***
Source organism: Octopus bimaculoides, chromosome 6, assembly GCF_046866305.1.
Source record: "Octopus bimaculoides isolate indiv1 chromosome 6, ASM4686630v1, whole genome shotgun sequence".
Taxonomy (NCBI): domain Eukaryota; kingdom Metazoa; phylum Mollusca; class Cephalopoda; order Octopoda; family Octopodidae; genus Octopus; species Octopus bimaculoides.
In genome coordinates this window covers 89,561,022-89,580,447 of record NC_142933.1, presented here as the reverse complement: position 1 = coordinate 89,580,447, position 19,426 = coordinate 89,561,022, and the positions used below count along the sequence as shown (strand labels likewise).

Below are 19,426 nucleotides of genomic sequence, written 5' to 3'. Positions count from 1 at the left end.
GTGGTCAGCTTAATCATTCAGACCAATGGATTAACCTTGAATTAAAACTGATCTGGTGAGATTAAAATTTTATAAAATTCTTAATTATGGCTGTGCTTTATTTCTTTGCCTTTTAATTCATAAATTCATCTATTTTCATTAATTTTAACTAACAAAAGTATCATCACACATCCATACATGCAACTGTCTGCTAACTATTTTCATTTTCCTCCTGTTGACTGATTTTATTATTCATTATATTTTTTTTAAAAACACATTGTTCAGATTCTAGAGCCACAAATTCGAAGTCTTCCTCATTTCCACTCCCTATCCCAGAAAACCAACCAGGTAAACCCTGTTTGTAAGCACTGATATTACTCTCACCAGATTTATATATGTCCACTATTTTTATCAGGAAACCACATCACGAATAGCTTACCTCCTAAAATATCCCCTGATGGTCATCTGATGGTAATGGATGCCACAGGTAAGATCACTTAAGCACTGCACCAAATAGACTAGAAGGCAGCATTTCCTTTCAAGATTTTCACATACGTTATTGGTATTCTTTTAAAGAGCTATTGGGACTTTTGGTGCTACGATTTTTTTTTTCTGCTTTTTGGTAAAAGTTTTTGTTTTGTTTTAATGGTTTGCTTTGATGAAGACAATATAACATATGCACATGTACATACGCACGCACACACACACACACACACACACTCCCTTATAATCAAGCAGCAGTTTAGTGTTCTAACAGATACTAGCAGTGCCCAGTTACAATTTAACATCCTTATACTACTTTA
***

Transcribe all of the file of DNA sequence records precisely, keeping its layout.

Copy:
Source organism: Octopus bimaculoides, chromosome 6, assembly GCF_046866305.1.
Source record: "Octopus bimaculoides isolate indiv1 chromosome 6, ASM4686630v1, whole genome shotgun sequence".
Taxonomy (NCBI): domain Eukaryota; kingdom Metazoa; phylum Mollusca; class Cephalopoda; order Octopoda; family Octopodidae; genus Octopus; species Octopus bimaculoides.
In genome coordinates this window covers 89,561,022-89,580,447 of record NC_142933.1, presented here as the reverse complement: position 1 = coordinate 89,580,447, position 19,426 = coordinate 89,561,022, and the positions used below count along the sequence as shown (strand labels likewise).

Below are 19,426 nucleotides of genomic sequence, written 5' to 3'. Positions count from 1 at the left end.
GTGGTCAGCTTAATCATTCAGACCAATGGATTAACCTTGAATTAAAACTGATCTGGTGAGATTAAAATTTTATAAAATTCTTAATTATGGCTGTGCTTTATTTCTTTGCCTTTTAATTCATAAATTCATCTATTTTCATTAATTTTAACTAACAAAAGTATCATCACACATCCATACATGCAACTGTCTGCTAACTATTTTCATTTTCCTCCTGTTGACTGATTTTATTATTCATTATATTTTTTTTAAAAACACATTGTTCAGATTCTAGAGCCACAAATTCGAAGTCTTCCTCATTTCCACTCCCTATCCCAGAAAACCAACCAGGTAAACCCTGTTTGTAAGCACTGATATTACTCTCACCAGATTTATATATGTCCACTATTTTTATCAGGAAACCACATCACGAATAGCTTACCTCCTAAAATATCCCCTGATGGTCATCTGATGGTAATGGATGCCACAGGTAAGATCACTTAAGCACTGCACCAAATAGACTAGAAGGCAGCATTTCCTTTCAAGATTTTCACATACGTTATTGGTATTCTTTTAAAGAGCTATTGGGACTTTTGGTGCTACGATTTTTTTTTTCTGCTTTTTGGTAAAAGTTTTTGTTTTGTTTTAATGGTTTGCTTTGATGAAGACAATATAACATATGCACATGTACATACGCACGCACACACACACACACACACACACTCCCTTATAATCAAGCAGCAGTTTAGTGTTCTAACAGATACTAGCAGTGCCCAGTTACAATTTAACATCCTTATACTACTTTA